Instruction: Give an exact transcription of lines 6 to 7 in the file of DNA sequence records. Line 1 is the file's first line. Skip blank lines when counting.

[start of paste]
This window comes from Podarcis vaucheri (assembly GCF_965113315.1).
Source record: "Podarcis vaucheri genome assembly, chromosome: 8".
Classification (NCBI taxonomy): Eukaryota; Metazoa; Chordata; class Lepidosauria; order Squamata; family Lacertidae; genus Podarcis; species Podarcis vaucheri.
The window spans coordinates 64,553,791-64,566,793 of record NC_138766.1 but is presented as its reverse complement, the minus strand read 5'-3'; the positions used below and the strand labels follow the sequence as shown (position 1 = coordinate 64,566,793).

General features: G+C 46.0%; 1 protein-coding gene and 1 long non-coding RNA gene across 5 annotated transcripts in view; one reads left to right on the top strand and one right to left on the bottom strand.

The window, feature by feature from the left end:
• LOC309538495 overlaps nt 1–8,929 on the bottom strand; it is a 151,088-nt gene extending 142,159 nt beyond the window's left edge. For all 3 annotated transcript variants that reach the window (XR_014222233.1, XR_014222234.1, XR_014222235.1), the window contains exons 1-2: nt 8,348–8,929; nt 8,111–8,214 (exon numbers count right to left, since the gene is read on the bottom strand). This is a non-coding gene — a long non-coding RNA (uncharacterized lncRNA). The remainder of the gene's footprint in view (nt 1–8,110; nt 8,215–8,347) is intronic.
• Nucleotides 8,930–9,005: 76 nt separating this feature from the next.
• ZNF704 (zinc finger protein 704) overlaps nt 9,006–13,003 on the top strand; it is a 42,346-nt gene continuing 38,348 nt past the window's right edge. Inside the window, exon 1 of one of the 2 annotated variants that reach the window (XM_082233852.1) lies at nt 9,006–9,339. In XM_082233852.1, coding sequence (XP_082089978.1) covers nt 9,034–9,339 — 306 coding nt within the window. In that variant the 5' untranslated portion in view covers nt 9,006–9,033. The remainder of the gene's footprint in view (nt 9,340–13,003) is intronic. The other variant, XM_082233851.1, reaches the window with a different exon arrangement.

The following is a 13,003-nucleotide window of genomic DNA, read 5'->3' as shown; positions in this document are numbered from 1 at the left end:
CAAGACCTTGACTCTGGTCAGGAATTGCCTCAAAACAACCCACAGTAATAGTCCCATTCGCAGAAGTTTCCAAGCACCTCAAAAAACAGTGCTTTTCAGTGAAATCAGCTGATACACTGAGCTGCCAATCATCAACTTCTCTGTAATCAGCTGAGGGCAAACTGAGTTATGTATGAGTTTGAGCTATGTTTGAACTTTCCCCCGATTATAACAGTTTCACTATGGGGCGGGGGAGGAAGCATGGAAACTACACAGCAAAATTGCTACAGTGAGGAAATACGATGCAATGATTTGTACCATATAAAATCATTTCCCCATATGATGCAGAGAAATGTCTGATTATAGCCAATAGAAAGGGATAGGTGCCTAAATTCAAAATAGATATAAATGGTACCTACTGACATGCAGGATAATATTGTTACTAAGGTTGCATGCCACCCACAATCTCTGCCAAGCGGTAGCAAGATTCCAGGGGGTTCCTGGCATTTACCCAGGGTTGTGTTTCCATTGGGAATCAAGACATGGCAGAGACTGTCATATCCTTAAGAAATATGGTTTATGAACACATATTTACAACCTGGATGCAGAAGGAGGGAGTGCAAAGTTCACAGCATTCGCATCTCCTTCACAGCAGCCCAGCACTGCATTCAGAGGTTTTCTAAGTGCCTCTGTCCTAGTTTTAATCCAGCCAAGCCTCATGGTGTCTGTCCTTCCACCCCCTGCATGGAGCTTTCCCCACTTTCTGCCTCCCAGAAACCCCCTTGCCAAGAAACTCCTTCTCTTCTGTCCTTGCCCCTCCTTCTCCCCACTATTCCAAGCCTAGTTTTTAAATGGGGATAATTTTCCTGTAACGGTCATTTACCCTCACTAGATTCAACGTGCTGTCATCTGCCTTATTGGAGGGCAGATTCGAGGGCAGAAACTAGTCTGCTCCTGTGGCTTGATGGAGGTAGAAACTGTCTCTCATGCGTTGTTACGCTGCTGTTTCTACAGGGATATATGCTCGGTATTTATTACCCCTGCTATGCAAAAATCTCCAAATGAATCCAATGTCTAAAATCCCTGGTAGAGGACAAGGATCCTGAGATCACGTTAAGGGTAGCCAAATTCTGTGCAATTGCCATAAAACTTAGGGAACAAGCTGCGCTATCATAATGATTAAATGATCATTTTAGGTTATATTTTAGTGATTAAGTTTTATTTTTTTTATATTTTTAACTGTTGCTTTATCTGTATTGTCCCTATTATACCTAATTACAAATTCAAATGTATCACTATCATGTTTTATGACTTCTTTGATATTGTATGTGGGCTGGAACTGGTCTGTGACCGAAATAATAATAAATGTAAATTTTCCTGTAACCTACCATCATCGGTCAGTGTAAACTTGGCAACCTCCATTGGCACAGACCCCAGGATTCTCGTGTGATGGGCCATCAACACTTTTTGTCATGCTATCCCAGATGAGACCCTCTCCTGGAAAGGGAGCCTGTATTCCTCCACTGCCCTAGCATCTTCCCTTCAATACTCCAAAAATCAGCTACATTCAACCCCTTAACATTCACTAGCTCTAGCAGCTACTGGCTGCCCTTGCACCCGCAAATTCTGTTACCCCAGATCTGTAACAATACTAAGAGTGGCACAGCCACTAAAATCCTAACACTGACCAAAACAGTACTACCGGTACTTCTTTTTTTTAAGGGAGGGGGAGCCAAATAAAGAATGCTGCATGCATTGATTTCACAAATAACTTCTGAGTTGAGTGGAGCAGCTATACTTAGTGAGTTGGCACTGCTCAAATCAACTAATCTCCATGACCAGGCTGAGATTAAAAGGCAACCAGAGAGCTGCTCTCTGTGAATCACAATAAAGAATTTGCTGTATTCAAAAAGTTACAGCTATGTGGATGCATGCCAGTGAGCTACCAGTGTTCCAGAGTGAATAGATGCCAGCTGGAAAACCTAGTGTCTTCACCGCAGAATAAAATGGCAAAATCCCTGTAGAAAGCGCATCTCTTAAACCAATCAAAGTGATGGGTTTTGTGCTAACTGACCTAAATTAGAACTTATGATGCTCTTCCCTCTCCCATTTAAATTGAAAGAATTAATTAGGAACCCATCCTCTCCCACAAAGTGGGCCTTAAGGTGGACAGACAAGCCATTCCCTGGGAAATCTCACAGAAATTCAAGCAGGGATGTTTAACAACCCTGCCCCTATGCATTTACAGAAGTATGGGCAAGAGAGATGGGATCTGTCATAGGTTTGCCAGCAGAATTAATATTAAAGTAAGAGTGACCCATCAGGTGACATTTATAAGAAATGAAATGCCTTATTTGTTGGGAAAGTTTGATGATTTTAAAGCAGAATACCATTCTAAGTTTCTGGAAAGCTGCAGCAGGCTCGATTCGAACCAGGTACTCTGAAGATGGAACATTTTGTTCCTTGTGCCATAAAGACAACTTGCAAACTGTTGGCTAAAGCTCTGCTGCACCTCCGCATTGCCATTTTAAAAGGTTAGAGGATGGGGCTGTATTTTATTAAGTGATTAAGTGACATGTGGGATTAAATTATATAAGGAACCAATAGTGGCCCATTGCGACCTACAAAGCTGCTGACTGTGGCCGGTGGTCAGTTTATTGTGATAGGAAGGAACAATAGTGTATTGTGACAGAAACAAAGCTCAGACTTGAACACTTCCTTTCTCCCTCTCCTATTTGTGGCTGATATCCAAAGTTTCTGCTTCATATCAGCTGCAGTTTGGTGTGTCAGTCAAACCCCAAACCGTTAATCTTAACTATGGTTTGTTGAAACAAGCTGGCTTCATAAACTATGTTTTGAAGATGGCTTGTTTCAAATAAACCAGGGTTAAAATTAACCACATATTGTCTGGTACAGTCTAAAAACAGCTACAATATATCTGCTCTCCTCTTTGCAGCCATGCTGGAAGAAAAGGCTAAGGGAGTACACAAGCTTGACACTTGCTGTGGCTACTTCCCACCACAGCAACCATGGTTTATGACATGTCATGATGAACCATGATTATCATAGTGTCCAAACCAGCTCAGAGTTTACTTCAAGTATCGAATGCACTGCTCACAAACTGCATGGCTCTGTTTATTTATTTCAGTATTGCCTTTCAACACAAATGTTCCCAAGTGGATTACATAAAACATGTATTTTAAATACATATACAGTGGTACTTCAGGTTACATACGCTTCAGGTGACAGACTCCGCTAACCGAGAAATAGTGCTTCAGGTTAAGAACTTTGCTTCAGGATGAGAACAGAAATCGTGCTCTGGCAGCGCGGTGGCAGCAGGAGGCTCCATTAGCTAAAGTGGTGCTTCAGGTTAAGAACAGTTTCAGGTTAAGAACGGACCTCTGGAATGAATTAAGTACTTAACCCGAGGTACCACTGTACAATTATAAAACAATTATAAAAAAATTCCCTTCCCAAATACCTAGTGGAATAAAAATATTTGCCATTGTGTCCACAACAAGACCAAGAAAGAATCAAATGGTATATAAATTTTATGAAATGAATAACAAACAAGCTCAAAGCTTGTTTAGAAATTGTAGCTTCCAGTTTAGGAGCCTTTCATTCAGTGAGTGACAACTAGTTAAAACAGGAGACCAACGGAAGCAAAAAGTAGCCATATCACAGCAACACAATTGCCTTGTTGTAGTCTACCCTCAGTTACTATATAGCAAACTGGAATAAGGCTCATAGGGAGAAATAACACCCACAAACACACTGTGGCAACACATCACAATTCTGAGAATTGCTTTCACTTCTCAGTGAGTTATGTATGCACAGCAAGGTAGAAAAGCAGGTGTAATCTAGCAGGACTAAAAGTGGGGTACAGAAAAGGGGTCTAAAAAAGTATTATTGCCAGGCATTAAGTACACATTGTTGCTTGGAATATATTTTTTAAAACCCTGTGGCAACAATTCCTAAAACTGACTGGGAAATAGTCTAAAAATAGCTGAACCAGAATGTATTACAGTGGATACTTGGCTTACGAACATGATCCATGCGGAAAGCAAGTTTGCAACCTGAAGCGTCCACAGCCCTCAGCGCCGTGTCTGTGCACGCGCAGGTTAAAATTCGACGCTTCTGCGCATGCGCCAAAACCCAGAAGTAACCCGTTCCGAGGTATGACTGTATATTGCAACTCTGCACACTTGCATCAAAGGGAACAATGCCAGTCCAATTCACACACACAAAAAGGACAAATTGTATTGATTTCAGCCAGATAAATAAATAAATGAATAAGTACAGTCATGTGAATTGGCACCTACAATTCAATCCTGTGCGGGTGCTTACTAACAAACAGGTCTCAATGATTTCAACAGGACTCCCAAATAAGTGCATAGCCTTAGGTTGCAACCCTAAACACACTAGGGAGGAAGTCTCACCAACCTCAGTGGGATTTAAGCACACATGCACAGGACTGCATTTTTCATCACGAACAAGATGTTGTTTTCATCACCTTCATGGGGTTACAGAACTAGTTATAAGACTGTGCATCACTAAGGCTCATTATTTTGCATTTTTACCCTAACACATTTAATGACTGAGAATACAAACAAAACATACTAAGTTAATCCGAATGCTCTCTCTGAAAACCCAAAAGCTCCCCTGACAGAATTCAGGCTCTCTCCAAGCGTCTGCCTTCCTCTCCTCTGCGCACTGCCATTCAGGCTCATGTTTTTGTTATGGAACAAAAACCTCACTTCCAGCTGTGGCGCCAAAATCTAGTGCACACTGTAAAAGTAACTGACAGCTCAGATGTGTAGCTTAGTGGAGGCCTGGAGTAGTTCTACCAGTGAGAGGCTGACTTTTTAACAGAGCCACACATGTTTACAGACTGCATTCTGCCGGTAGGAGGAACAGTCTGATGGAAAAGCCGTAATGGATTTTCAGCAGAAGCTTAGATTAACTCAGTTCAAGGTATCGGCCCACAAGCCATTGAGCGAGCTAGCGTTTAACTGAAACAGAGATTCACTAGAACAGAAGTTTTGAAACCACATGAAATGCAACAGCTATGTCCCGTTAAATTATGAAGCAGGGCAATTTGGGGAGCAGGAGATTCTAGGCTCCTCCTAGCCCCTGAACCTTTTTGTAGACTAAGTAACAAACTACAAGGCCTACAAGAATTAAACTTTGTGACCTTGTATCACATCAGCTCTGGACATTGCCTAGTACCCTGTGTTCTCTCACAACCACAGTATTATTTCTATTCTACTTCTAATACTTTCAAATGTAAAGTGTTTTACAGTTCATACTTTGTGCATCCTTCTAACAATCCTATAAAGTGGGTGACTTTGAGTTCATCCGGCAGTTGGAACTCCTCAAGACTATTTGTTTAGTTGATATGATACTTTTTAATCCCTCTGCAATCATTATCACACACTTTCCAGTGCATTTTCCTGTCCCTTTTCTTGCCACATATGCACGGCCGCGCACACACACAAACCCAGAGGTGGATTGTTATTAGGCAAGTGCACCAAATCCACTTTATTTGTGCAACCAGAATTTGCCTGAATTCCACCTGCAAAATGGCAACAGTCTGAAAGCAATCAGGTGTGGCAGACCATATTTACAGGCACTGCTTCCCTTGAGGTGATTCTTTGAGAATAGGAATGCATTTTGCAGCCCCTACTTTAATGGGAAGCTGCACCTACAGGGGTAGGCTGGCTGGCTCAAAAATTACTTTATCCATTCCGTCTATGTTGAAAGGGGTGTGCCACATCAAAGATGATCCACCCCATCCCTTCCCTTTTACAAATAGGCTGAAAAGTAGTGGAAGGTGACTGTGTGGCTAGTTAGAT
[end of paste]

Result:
The window, feature by feature from the left end:
• LOC309538495 overlaps nt 1–8,929 on the bottom strand; it is a 151,088-nt gene extending 142,159 nt beyond the window's left edge. For all 3 annotated transcript variants that reach the window (XR_014222233.1, XR_014222234.1, XR_014222235.1), the window contains exons 1-2: nt 8,348–8,929; nt 8,111–8,214 (exon numbers count right to left, since the gene is read on the bottom strand). This is a non-coding gene — a long non-coding RNA (uncharacterized lncRNA). The remainder of the gene's footprint in view (nt 1–8,110; nt 8,215–8,347) is intronic.